When a loved one passes, there’s an overwhelming number of decisions that need to be made, especially if the departed didn’t document their final wishes.
Of these decisions, it’s important to consider your loved one’s end-of-life celebration and the best way to honor their life.
You’ll first need to understand your options, which can include a wake, funeral or memorial service. Below, we outline each of these options, as well as how to select the right celebration of life for your loved one.
What is a Wake?
A wake, also known as a viewing, visitation or gathering, typically occurs before the funeral takes place. An urn or a casket is typically present, and the casket may be opened or closed. At this time, people pay their respects and offer condolences to loved ones of the departed. The public can typically find the time, date and location details of the wake in an obituary, either in the newspaper or online. In the absence of an obituary, guests can contact the family for more information.
A wake takes place at either a funeral home or church, and normally lasts a few hours. You’ll likely see personalization items like photos or video slideshows, as well as flowers and other appropriate gifts.
Generally speaking, the public is invited to attend the wake, even if there’s no personal relationship with the family. In this scenario, it’s polite for attendees to introduce themselves and share their relationship to the loved one with the family. If there is high attendance, guests typically form a line as they wait to speak with the family. Guests can use this time to exchange stories about the departed with one another. If you would like your loved one to be honored in the presence of a caring community, a wake may be right for you.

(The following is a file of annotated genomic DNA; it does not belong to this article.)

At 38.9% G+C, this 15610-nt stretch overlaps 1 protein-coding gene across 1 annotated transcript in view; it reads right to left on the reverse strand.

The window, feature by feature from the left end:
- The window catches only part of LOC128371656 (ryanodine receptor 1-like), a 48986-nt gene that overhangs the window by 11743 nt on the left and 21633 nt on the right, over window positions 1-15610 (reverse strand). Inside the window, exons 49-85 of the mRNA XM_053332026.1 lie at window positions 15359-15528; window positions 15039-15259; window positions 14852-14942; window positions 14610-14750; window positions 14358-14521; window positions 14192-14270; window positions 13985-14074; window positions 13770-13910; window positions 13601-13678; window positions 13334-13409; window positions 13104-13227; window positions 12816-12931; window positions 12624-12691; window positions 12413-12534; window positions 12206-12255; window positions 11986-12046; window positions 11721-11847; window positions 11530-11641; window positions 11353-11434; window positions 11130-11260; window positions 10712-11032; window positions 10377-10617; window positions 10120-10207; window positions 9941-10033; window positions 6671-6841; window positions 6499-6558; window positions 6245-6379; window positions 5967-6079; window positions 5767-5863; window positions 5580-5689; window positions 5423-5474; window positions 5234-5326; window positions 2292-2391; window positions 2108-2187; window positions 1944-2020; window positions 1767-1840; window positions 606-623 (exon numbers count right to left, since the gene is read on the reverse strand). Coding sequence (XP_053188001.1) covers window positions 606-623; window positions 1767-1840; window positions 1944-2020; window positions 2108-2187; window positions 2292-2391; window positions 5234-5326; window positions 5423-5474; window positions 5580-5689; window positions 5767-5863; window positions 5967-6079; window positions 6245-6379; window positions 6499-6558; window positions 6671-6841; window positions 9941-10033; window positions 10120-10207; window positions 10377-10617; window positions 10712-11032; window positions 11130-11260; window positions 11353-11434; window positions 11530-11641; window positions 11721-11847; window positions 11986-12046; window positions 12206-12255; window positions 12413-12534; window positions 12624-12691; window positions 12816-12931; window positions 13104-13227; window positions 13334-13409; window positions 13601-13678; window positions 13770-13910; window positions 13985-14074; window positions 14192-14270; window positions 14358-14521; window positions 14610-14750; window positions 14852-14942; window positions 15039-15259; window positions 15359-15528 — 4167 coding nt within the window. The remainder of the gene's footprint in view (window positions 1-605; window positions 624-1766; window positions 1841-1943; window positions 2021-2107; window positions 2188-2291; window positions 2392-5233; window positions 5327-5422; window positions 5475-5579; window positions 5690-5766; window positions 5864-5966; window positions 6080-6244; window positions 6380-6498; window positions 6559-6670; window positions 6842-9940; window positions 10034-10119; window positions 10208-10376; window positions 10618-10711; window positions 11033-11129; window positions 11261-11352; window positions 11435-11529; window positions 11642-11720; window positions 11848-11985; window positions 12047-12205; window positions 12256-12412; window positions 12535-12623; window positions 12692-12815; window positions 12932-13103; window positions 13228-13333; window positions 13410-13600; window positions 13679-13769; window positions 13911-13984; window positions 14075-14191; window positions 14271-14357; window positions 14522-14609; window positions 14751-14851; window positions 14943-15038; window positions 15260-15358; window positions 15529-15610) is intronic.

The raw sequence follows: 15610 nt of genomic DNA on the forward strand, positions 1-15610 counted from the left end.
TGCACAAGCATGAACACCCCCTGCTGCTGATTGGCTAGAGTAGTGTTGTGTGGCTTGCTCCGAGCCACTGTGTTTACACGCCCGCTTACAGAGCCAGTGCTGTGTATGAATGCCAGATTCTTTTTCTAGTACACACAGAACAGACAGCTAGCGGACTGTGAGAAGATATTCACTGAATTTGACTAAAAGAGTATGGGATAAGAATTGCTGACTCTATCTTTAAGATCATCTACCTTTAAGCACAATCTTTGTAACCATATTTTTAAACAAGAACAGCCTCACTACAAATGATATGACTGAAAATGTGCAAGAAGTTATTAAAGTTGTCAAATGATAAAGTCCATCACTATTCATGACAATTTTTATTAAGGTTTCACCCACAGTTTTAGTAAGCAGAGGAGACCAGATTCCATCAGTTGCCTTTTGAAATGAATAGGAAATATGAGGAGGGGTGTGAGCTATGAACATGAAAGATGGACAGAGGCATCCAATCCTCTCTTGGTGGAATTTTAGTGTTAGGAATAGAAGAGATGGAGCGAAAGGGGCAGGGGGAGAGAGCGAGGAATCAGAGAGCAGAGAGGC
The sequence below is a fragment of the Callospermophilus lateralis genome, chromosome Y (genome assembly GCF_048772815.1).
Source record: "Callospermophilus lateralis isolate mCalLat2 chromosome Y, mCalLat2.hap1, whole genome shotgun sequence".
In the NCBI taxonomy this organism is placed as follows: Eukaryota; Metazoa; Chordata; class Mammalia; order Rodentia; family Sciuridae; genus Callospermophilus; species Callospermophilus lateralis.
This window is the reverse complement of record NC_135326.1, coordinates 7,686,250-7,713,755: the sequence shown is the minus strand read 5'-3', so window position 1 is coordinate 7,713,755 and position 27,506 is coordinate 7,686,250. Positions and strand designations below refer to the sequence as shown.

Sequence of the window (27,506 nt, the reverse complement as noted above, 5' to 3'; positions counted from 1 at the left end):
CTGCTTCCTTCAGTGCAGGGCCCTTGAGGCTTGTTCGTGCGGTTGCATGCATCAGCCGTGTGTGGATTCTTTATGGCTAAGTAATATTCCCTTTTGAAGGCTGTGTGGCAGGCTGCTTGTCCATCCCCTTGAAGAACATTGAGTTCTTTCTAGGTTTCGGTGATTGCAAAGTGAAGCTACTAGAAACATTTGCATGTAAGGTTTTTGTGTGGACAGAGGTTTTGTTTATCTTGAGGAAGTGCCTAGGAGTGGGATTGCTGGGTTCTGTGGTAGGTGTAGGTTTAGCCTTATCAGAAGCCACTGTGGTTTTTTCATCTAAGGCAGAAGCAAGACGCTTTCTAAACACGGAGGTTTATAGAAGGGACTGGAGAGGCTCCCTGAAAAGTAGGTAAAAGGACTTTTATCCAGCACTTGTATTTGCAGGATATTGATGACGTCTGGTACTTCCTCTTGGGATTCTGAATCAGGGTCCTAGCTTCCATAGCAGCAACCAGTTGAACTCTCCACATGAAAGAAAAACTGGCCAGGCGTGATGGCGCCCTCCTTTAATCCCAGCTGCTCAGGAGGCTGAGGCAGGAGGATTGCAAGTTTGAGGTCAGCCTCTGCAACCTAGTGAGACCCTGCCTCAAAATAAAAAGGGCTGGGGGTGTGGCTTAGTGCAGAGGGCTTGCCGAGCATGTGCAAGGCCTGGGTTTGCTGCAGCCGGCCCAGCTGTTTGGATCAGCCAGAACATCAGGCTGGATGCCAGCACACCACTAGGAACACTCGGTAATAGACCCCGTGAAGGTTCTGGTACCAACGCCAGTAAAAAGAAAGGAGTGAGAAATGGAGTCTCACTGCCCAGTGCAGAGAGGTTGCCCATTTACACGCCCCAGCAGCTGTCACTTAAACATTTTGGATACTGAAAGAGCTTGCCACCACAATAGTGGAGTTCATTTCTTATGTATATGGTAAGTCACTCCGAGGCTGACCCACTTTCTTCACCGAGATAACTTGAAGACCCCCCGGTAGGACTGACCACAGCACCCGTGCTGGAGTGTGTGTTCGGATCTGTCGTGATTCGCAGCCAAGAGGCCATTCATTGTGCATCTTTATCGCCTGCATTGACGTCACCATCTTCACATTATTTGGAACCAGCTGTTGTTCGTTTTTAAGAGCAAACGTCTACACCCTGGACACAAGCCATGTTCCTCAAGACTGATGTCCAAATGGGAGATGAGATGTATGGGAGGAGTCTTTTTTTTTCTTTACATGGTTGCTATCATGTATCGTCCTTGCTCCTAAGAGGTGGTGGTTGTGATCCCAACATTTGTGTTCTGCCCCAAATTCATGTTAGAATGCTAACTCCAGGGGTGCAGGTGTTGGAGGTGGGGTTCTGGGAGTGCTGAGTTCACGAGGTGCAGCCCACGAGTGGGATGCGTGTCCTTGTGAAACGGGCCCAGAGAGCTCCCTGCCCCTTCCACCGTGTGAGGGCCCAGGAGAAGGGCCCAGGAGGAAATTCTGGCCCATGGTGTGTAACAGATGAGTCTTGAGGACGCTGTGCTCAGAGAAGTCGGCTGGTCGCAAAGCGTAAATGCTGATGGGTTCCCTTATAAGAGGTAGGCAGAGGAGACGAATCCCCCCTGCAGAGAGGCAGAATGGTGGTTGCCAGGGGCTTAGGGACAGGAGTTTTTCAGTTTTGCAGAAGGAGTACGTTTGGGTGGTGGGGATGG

What is a Funeral?
A funeral is a ceremony honoring a lost loved one, with a burial or cremation to follow. The ceremony typically takes place within a week of the loss occurring. The casket is placed at the front of the church, funeral home or other gathering place for attendees to view. Although the body is present during this time, it’s up to the family whether to keep the casket open or closed.
Funerals typically allow for various speakers to eulogize their memories of their loved one. In addition, most funerals offer options for personalization during a service, such as a memorial pamphlet or tribute video.
Funerals tend to be more intimate, with close friends and family in attendance. It’s a time for loved ones of the departed to gather together to celebrate the life lived and acknowledge the loss as real. This helps survivors who may be experiencing similar grief offer support to one another. It’s important to note that no two funerals are the same, but each is designed to honor the life lived and provide closure for survivors.
What is a memorial service?
Similar to a funeral, a memorial service is a ceremony that honors the departed. The only difference being you’ll likely see an urn or photograph of the individual rather than a casket.
Memorial services can take place several weeks or even months after an individual has passed. Depending on the family’s preference, they can take place at a funeral home, place of worship or other place of significance. Many funeral and crematory services offer personalization options, as well, so you’ll likely see candles, photographs and other unique touches at a memorial service.
Making Your Decision
Below are some questions to consider when choosing a service.
- Do you want an opportunity for the public to express condolences?
- Is it important to have your loved one’s body present?
- How do you want your loved one to be remembered?
- What’s your budget for end-of-the life celebrations?
- Have you considered any personalization options?
Let Us Help You Plan Every Step of an End-of-Life Celebration
As your family prepares for a funeral, memorial service or wake, download our Funeral Planning Checklist, a comprehensive, step-by-step guide for preparing final arrangements.
Editor’s note: This post was originally published in 2017 and has been updated for comprehensiveness.